Trusted local news leader for Prescott area communities since 1882
Mon, Feb. 17

Chino Valley gaining support for shooting range

Salina Sialega/<br>Special to the Courier<br>Chino Valley Police Chief Pat Huntsman talks with Chino Valley Council Member Joel Baker Wednesday at the town's current shooting range off Perkinsville Road. The council is considering suggested changes to the range.

Salina Sialega/<br>Special to the Courier<br>Chino Valley Police Chief Pat Huntsman talks with Chino Valley Council Member Joel Baker Wednesday at the town's current shooting range off Perkinsville Road. The council is considering suggested changes to the range.

Chino Valley has an opportunity to become home to an 80-acre regional shooting range.

A month ago, the Chino Valley Town Council authorized the police department to apply for and accept a shooting range development grant up to $50,000 from the Arizona Game and Fish Commission to improve the safety and usability of the department's gun range.

Chino Valley Police Cmdr. Mark Garcia said the department's current range in the southeast corner of Old Home Manor near Perkinsville Road isn't much. "We just shoot into a dirt bank," he said.

Currently, there is a multi-station pistol range and 100-yard rifle range at the site.

"The construction of proper berms would increase safety, reduce potential liability and reduce noise to the surrounding area," Chino Valley Police Cmdr. Chuck Wynn said.

Other improvements the grant will provide for include adding concrete sidewalks at designated shooting lines; compacting decomposed granite between the sidewalks to reduce weeds and make cleanup easier; constructing a covered area over part of the shooting lanes; adding a pre-constructed storage building to store frames and supplies; and installing signs at the entrance and within the range.

The improvements at the range, Wynn said, would enable the department to also open it up to public use. Now, the police use it and trainers conduct special hunter safety classes.

Because of the shooting range's current condition, Garcia said the department only gets a few calls from residents wanting to use it.

Wynn said since the department submitted its grant application it has been receiving calls from the Arizona Game and Fish asking if the department would consider expanding the shooting range and making it into a regional facility. The Gunsite Academy and the Chino Valley Area Chamber of Commerce support the proposal, he said.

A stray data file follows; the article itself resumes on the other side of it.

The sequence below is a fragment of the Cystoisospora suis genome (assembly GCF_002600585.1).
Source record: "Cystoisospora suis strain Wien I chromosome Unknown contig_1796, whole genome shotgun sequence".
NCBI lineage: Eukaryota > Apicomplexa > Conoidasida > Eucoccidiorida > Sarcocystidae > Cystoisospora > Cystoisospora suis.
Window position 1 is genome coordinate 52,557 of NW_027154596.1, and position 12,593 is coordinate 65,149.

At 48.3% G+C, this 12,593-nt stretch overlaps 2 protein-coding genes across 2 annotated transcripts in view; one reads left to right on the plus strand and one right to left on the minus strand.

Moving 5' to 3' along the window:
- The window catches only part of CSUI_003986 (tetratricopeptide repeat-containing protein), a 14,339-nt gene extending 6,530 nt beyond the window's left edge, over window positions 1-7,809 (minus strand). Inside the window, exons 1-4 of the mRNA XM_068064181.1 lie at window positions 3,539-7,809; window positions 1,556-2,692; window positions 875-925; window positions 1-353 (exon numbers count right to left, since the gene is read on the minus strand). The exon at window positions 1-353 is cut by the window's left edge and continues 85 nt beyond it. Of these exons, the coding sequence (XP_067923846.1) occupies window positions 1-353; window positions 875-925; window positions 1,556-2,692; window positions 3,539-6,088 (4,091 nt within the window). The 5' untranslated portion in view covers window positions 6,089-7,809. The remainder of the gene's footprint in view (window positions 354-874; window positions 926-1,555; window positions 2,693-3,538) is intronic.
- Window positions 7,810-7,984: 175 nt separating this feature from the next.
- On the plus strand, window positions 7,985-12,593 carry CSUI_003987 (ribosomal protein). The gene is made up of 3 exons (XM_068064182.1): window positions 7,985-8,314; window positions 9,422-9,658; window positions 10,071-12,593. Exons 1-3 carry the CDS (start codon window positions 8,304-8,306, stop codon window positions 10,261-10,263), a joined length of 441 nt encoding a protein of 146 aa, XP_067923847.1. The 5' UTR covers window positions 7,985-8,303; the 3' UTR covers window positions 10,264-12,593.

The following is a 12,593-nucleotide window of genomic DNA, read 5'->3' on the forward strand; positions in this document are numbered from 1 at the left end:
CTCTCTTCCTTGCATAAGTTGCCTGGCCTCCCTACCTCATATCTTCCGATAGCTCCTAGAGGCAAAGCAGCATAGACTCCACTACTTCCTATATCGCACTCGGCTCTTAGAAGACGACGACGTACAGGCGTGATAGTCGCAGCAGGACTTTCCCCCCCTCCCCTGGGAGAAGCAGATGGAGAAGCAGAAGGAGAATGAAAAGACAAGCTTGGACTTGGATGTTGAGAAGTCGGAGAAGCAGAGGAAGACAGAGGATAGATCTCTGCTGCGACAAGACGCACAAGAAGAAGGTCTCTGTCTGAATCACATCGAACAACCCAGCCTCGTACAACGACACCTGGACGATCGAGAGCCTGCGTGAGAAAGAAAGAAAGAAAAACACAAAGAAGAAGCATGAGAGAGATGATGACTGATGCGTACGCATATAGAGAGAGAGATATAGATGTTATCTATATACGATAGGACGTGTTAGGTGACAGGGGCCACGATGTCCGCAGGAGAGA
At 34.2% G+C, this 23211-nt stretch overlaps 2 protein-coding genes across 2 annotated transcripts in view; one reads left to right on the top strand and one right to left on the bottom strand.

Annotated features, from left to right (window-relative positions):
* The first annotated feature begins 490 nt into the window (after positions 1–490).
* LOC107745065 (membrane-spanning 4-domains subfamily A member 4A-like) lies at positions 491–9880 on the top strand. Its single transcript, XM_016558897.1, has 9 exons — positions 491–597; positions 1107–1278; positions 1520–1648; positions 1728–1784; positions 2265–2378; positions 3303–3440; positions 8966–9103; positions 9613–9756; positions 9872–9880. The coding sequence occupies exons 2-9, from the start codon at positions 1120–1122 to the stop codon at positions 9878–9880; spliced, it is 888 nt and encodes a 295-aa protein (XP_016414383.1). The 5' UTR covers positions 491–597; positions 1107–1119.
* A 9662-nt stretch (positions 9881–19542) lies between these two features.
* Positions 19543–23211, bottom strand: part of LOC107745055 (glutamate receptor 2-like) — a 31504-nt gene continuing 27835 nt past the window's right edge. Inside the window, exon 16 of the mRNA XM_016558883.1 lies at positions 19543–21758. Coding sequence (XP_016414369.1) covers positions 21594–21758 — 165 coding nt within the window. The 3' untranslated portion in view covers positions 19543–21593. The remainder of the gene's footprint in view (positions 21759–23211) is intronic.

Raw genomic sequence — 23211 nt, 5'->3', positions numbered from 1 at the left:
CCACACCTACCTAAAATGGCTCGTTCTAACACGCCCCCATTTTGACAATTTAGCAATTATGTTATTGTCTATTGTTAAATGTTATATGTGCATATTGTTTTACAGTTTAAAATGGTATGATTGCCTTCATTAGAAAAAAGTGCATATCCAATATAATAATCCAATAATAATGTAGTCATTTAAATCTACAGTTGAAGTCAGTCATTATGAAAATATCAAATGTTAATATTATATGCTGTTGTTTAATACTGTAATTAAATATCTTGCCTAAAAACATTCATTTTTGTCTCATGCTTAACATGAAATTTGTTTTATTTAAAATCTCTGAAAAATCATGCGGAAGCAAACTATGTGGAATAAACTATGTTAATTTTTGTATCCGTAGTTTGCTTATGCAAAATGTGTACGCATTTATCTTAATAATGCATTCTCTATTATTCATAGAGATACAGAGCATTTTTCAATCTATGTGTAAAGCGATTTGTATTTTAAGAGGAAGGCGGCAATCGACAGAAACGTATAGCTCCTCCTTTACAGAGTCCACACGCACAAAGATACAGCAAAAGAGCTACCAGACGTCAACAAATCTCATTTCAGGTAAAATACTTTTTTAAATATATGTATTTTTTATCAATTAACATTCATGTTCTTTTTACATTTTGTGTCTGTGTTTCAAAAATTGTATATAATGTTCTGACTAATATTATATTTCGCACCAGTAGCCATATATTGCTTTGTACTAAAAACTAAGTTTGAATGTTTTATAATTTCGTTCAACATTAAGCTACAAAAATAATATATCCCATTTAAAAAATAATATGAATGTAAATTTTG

Mark Fricke, Prescott Sportsmen's Club's range director, said the club, which has 800 members, supports the proposal. During the past decade, 4,000 shooters have used the range.

The club has been operating a shooting range on the Prescott National Forest just west of Prescott since 1957, but its lease expires in 2014 and the Forest Service will not renew it because it now is next to a subdivision.

If the Sportsmen's Club doesn't end up in partnership with Chino Valley on this shooting range, the club will probably proceed with building its new range on its Cherry site. Participating as a partner in the project would be a way for the Prescott Sportsmen's Club to get a new shooting range quicker, he said.

The club receives $30,000-$50,000 a year from dues and use of the range. He sees it providing $30,000 a year to keep up and improve the shooting range.

Terry Liffick, club treasurer, said the club has a training building and storage building it could bring to the site in addition to 30-40 trained instructors. The club recently bought a mobile home for its range master that it also could bring to the site to have someone oversee the range and prevent vandalism.

The club, he said, needs to know the town is willing to sit down and talk. It is willing to operate the shooting range at no cost to the town.

"I feel this would be really good for the community," Norman Freeman, Chino Valley resident and member of the Arizona Game and Fish Commission, said. "It would be a real exciting thing for Chino Valley."

A regional shooting range would eliminate the wildcat-shooting going on in the town now, Game and Fish Commissioner Robert R. Woodhouse told the council. He said Chino Valley is way ahead of most communities because it owns the land.

Anthony Chavez, Game and Fish's statewide shooting range manager, said the site is ideal because there is a 40-foot-tall ridge to the west of the site.

If an 80-acre site is developed on Old Home Manor as a shooting range, he said it can handle a 50- and 100-yard pistol range and 100, 200-300 and 300-600-yard rifle range so the range could host events that draw a lot of people.

Freeman said an 80-acre shooting range allows a diversity of activities and would bring local sportsmen, as well as competitors, from other areas in the state.

The Old Home Manor site, he believes, could be used for 15-20 years before the proposed highway goes near that area. The grant calls for a 10-year commitment.

The Department of Public Safety and Arizona Fish and Game officers could benefit from an improved shooting range in Chino Valley as well as other law enforcement officers in the area.

The council authorized the police department and town staff to continue negotiating with the Game and Fish staff to develop an intergovernmental agreement and asked the Prescott Sportsmen's Club to get facility use and economic impact information and bring it back to the council.

Event Calendar
Event Calendar link
Submit Event

This Week's Circulars

To view money-saving ads...